The several varieties of Cress are stimulating and anti-scorbutic. The whole tribe is termed lepidium, or “siliquose,” scaly, with reference to the shape of the seed-pouches. It includes “Land Cress (formerly dedicated to St. Barbara); Broad-leaved Cress (or the Poor-man’s pepper); Penny Cress (thlapsus); Garden, or Town Cress; and the well known edible Water Cress.” Formerly the Greeks attached much value to the whole order of Cresses, which they thought very beneficial to the brain. A favourite maxim with them was, “Eat Cresses, and get wit.”
The aroma of cress is a range from a strong pungent peppery smell to an almost gentle light peppery smell, so thus differs in strengths. When bruised its leaves affect the eyes and nose almost like mustard.
A peppery and tangy flavour much like mustard in a way too, the pepper shines through hence the names given for the different varieties of Cress. A very acrid flavour with a sharp biting qualities is prominent in all varieties.
Health Benefits of Cress
It contains sulphur, and a special ardent volatile medicinal oil. The small leaves combined with those of our white garden Mustard are excellent against rheumatism and gout. Likewise it is a preventive of scurvy by reason of its mineral salts. The leaves are antiscorbutic, diuretic and stimulant. The plant is administered in cases of asthma, cough with expectoration and bleeding piles. The root is used in the treatment of secondary syphilis and tenesmus. The seeds are galactogogue. They have been boiled with milk and used to procure an abortion, they have been applied as a poultice to hurts and pains and have also been used as an aperient. Seeds are used medicinally for indigestion and constipation.
Garden cress contains significant amounts of iron, calcium, folic acid and vitamins A and C. It is also a source of phytochemicals and antioxidants.
· Garden cress is an important source of iron, folic acid, calcium, vitamins C, E and A. Because of its high iron and protein content, it is often given post-partum to lactating mothers .
· The seed contains arachidic and linoleic fatty acids.
· The seeds are high in calories and protein, whereas the leaves are an excellent source of vitamin A, C and folate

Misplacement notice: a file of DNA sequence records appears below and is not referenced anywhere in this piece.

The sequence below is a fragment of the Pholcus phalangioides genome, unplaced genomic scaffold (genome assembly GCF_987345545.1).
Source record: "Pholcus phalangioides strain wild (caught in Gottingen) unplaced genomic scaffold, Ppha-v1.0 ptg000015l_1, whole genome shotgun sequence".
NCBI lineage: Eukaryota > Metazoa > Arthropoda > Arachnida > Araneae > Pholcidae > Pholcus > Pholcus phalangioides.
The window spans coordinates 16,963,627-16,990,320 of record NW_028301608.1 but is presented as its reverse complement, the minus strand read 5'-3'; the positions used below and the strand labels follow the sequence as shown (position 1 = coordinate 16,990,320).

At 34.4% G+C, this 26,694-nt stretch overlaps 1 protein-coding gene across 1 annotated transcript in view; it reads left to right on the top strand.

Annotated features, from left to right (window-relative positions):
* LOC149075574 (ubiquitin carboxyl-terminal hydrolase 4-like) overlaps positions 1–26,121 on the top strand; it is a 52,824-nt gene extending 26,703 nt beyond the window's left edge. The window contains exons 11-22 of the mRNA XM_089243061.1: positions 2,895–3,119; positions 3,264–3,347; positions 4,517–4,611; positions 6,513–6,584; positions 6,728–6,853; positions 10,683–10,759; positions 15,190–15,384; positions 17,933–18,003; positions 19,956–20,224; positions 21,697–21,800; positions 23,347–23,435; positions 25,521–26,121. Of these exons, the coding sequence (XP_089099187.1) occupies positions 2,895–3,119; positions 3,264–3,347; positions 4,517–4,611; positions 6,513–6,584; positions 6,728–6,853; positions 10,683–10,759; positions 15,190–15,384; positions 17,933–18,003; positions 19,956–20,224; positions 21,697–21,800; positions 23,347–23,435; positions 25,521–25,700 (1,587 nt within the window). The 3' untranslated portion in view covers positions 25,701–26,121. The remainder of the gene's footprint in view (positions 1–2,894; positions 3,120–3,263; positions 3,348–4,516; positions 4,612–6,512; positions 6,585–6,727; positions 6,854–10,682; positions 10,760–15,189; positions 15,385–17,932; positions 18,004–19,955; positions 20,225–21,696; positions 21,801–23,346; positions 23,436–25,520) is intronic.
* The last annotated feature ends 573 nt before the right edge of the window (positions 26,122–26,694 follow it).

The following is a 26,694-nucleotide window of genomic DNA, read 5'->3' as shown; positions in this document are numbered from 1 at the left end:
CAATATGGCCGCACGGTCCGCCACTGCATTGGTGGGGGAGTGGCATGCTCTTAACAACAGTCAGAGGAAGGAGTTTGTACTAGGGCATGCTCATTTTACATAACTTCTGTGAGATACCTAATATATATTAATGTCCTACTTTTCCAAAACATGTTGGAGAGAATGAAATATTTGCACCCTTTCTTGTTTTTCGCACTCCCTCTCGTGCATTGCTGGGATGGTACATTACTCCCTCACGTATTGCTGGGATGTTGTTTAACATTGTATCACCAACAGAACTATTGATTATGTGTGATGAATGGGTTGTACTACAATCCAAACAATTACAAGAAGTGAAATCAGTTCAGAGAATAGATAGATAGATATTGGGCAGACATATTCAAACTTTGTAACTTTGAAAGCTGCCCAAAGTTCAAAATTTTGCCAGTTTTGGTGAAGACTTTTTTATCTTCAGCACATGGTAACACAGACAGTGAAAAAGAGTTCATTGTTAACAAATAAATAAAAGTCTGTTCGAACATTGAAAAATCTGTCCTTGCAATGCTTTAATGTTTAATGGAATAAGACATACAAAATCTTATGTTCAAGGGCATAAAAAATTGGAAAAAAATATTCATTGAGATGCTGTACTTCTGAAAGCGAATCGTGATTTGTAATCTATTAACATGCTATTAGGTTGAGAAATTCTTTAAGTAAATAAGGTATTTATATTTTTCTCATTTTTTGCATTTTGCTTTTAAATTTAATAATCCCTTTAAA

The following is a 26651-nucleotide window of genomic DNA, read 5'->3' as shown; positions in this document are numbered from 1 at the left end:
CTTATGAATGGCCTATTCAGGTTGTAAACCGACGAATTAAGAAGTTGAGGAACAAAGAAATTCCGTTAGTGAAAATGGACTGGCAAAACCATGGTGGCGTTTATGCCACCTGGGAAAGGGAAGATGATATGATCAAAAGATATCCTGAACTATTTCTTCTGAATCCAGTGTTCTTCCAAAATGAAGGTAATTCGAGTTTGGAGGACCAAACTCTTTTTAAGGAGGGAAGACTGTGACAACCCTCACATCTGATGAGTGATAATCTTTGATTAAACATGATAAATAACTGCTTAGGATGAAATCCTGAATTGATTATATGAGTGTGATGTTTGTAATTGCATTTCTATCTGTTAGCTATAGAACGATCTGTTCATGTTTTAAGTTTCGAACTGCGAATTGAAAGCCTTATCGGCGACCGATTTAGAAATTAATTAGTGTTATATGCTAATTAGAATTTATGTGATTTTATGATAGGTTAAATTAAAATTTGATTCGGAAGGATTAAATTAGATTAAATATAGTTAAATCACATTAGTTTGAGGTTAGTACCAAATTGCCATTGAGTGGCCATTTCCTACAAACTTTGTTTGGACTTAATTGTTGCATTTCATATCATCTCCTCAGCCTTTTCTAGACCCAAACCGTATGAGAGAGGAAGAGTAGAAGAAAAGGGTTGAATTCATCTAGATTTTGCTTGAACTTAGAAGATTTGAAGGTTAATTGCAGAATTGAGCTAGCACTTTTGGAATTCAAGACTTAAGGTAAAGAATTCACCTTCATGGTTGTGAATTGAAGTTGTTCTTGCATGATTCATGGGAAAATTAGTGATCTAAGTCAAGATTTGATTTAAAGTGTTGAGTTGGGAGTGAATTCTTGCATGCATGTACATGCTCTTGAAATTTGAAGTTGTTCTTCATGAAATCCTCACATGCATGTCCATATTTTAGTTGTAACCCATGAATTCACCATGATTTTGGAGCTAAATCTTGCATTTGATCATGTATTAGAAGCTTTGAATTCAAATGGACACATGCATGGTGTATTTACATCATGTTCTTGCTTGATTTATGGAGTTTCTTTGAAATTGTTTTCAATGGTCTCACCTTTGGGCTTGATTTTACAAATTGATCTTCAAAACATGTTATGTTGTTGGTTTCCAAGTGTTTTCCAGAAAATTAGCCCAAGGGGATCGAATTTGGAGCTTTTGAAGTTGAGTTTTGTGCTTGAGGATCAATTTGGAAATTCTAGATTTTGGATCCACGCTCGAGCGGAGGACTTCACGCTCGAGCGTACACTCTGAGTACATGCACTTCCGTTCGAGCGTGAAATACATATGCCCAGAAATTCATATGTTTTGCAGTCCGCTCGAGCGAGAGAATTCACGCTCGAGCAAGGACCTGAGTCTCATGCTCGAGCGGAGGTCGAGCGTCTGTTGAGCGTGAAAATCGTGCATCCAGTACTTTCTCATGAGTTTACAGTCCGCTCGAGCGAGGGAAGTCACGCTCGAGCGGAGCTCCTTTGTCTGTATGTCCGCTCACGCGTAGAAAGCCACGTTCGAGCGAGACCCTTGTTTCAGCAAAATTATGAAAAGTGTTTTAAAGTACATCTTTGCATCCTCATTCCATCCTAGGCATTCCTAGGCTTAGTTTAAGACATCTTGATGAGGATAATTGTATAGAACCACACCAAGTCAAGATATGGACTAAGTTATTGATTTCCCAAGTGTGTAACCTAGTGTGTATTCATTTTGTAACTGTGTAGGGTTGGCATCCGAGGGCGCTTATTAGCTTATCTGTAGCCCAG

· Garden cress seeds are good expectorants and when chewed they treat sore throat, cough, asthma and headache.
Buying and storing
It is best used as soon as it is bought as it spoils easily, wonderful when fresh.
When buying cress, look for firm, evenly coloured, rich green leaves. Avoid cress with any signs of slime, wilting, or discolouration. Young leaves – raw or cooked. A hot cress-like flavour, it makes an excellent addition (in small quantities) to the salad bowl. The root is used as a condiment. A hot pungent flavour, but the root is rather small and woody. The fresh or dried seed pods can be used as a pungent seasoning. The seed can be sprouted in relatively low light until the shoots are a few centimetres long and then be used in salads. They take about 7 days to be ready and have a pleasantly hot flavour. An edible oil is obtained from the seed.
Cress can be stored in the refrigerator in plastic for up to five days.
To prolong the life of cress, place the stems in a glass container with water and cover them, refrigerating the cress until it is needed.
Ideas with cooking with Cress
Garden Cress is eaten alone on fresh bread with butter, or with lettuce; in salads, part of the greens. Land cress is considered a satisfactory substitute for watercress. It can be used in sandwiches, or salads, or cooked like spinach, or used in soup. It is also eaten as sprouts, and the fresh or dried seed pods can be used as a peppery seasoning. Cut cress shoots are commonly used in sandwiches with boiled eggs, mayonnaise and salt.